Exiting Egypt--or, Leaving Servitude to Modern Modernity

When you call l shall answer: "I am with you," I will save you in distress and give you glory. With length of days I will content you; I shall let you see my saving power.

             --Psalm 91: 14-16 

This is a general principle: a voice with no syllabic articulation mediated through letters is not heard.

                        --Rabbi Ya'akov Moshe Charlap

Though both words derive from the same Latin root, an abyss separates servitude from service. Indeed, it is only by being delivered from servitude that one can begin to be of service.

That is the story of Israel. Not Israel in the sense of the current nation-state that the victorious colonial powers established after the end of World War II, but Israel in the sense of the Jewish people themselves. The story of the Exodus, that is, the story of the Jewish people’s journey out of their bondage in Egypt as told in Jewish scriptures, has become the paradigm story of liberation from servitude and into service.

It is in that sense that Israel is "the chosen people." By that choice that Jewish people are not designated by some "higher authority" with authority of their own to rule over any other people. They are not chosen to become masters in turn, enslaving others, as though by being delivered from their own chains they were given the privilege of putting others in chains.

Rather, in their own story of being released from bondage the Jewish people are chosen to serve all peoples. They are chosen to serve all by being singled out to carry the message of the universal delivery of all humanity from servitude. Israel is selected to serve as the sign signifying the freeing of all peoples from servitude to coercive power. Indeed, the Exodus of Israel from Egypt marks, and thereby makes visible, the freeing of all human beings everywhere at all times from servitude, empowering them to be of service to one another, each to all, in all the rich diversity of peoples and of the unique singularity of each and every person who helps constitute one or another of  the peoples of the world.

In that sense, there is nothing at all special about the Jews. Israel's deliverance from servitude in Egypt--which itself simply serves here as a sign of subservience, of subjection to servitude--just serves as the sign of an always already given universal deliverance.

Along with Israel, everyone has already exited Egypt. It only remains for each to see that it is so: that deliverance has always already happened, even before one prays for it.

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Our Hasidic masters pointed out that the Hebrew word for Egypt, Mitzrayim, can also be understood as “the narrow place of consciousness.” To be a slave is to only see the small picture placed in front of you by the powerful. The liberation struggle we celebrate tonight is not a one time event from the past, but rather is a process that must continue from generation to generation.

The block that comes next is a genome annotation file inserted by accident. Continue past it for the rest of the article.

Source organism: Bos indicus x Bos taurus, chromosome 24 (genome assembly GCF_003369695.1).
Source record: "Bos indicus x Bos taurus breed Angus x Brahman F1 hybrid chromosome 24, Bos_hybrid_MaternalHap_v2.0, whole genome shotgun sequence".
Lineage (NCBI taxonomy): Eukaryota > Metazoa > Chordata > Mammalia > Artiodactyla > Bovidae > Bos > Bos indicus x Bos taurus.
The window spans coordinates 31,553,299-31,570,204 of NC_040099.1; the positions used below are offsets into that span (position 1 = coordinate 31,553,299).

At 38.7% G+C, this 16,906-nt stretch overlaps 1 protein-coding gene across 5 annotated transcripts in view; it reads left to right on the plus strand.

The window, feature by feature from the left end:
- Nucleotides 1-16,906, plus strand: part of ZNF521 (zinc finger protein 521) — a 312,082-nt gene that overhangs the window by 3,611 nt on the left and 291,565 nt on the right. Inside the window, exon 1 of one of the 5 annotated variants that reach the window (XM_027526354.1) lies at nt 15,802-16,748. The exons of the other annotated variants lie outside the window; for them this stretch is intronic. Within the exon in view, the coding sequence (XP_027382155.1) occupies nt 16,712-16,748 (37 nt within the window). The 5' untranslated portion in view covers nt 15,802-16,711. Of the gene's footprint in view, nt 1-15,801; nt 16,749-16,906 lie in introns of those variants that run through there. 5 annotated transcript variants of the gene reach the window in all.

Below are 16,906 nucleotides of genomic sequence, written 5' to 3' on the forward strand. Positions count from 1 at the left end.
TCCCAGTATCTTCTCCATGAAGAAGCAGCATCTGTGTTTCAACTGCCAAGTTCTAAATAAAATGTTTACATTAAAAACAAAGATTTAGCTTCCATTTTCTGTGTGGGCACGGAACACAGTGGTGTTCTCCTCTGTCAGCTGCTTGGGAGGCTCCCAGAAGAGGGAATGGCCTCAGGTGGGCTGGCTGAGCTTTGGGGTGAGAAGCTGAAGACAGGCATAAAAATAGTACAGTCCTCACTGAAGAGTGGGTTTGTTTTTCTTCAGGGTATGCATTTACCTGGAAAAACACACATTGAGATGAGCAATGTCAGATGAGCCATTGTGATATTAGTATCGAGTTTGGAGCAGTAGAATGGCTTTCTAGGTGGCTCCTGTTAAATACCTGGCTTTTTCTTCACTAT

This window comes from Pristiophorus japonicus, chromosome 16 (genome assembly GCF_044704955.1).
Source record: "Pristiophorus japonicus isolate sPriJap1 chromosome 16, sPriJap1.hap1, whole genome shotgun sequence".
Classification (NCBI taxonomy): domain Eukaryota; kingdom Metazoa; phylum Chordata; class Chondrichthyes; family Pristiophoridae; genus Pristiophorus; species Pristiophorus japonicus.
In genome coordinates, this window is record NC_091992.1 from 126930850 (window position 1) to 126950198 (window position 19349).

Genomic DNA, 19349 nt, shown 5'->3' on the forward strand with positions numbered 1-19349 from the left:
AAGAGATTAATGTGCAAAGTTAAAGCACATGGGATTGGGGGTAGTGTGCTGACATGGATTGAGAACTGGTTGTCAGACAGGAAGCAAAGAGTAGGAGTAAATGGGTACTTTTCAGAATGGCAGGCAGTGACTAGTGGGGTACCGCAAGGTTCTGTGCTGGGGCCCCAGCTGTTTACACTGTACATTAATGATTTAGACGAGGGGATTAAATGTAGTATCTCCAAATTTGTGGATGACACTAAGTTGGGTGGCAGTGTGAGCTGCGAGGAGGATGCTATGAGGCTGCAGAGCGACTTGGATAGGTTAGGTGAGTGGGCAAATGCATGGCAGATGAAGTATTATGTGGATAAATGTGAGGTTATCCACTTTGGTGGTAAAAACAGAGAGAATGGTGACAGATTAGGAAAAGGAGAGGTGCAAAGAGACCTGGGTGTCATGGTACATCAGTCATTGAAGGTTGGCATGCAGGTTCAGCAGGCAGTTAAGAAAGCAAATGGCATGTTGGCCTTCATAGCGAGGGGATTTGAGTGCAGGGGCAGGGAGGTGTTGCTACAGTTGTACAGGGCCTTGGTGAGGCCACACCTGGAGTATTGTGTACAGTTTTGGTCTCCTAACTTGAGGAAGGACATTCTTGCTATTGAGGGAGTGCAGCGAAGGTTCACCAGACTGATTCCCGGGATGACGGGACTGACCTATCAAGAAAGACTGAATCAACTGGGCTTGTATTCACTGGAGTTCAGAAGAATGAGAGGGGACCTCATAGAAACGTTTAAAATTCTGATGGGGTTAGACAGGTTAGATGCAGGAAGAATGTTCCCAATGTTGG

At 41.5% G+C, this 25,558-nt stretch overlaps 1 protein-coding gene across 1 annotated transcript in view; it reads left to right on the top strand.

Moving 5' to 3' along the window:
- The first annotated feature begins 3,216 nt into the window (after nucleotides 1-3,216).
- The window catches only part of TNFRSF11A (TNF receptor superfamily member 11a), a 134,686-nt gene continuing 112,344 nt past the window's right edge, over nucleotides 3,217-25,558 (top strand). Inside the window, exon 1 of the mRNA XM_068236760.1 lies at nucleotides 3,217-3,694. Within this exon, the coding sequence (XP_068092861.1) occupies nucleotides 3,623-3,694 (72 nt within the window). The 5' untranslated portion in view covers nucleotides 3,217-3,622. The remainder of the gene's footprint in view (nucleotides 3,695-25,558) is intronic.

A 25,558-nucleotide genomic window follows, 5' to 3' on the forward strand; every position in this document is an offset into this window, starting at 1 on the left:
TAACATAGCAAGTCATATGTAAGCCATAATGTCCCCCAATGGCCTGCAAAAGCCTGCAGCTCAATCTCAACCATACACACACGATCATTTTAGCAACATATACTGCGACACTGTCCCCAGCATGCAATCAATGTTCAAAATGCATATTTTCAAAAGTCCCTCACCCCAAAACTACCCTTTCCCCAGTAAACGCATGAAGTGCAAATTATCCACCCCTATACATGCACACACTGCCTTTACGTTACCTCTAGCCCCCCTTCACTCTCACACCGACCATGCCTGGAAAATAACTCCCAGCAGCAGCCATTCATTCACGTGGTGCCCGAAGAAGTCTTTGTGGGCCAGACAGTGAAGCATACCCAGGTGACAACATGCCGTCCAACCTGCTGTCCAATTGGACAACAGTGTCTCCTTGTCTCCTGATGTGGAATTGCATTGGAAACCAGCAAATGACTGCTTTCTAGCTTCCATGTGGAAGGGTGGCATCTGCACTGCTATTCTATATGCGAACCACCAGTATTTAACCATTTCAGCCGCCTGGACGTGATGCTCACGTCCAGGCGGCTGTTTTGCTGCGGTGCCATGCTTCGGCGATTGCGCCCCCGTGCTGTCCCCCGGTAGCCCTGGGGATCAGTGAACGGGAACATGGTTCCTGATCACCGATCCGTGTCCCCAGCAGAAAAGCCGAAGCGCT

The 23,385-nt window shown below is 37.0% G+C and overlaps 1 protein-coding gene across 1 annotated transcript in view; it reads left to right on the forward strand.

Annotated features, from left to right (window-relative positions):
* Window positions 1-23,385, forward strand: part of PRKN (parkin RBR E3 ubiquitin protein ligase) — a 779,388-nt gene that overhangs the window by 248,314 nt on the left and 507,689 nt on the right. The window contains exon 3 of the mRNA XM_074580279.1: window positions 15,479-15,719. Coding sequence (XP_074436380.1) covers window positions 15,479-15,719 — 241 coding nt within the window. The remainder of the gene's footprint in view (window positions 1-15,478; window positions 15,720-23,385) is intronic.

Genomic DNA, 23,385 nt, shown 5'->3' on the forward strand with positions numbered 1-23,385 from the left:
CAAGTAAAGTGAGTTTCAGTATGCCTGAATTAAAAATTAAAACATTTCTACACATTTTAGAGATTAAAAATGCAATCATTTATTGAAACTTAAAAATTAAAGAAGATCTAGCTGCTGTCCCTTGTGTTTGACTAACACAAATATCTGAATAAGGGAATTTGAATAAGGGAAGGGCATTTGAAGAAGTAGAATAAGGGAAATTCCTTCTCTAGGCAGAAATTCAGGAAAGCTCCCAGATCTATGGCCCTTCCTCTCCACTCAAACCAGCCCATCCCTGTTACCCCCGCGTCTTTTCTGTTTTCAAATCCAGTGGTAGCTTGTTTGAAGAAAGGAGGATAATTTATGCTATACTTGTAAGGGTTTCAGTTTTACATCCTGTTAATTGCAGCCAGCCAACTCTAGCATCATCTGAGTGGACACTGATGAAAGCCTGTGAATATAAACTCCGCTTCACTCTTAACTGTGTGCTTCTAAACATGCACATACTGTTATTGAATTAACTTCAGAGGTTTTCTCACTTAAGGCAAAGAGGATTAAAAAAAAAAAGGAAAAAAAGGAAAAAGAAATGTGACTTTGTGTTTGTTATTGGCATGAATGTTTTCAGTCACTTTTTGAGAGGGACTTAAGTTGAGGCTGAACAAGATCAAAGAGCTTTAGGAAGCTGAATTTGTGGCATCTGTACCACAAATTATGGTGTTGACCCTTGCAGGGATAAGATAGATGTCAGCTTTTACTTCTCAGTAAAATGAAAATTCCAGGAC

--Rabbi Michael Lerner

Egypt today is the Internet. Or at least the Internet can be used to signify today what Egypt once signified in the Biblical account of the Exodus. The Internet can serve as a synecdoche in one of its forms:  a part standing for the whole to which it belongs. 

In using the Internet as such a synecdoche, the "whole" at issue is our entire contemporary global consumer society. Alternately put, it is all that binds us in servitude to the global consumer market and all that that market incessantly markets to us, chaining us, indenturing us, to itself, ever more strongly and deeply. In just that way, so many of us are chained, for example, to our I-Phones and to endlessly taking then posting "selfies." 

We are bond-servants of just such digitization and promotion of everything, including ourselves, even when we are in the presence of what should inspire our awe--and would, if we could once disconnect from all the pseudo-connections the Internet itself both provides and paradigmatically exemplifies. But we are too preoccupied with taking our "selfies" of ourselves even when we are standing on holy ground--ground where, like Moses at the burning bush, we should take off our shoes. For us today that--"taking off our shoes"--means dis-connecting from all our silly self-promoting devices, as well as all the other devices that only give us the illusion of connection.

Today, then, Egypt is the Internet. But, ah, who today will deliver us from that body of death? Who today will lead us out of that Egypt? Or, rather, where will we find the burning bush by the light of which we can see at last that our modern Egypt is no more real than the ancient one, and that we were never bound there to begin with? 

Only when we find that bush, or it finds us, will we realize that there is never really any Egypt from which we need to exit. Only then will we suddenly be given the insight that we all are free to go where we will.

We are all already elsewhere.

The Crossing of the Red Sea , Nicolas Poussin (1634)

The Crossing of the Red Sea, Nicolas Poussin (1634)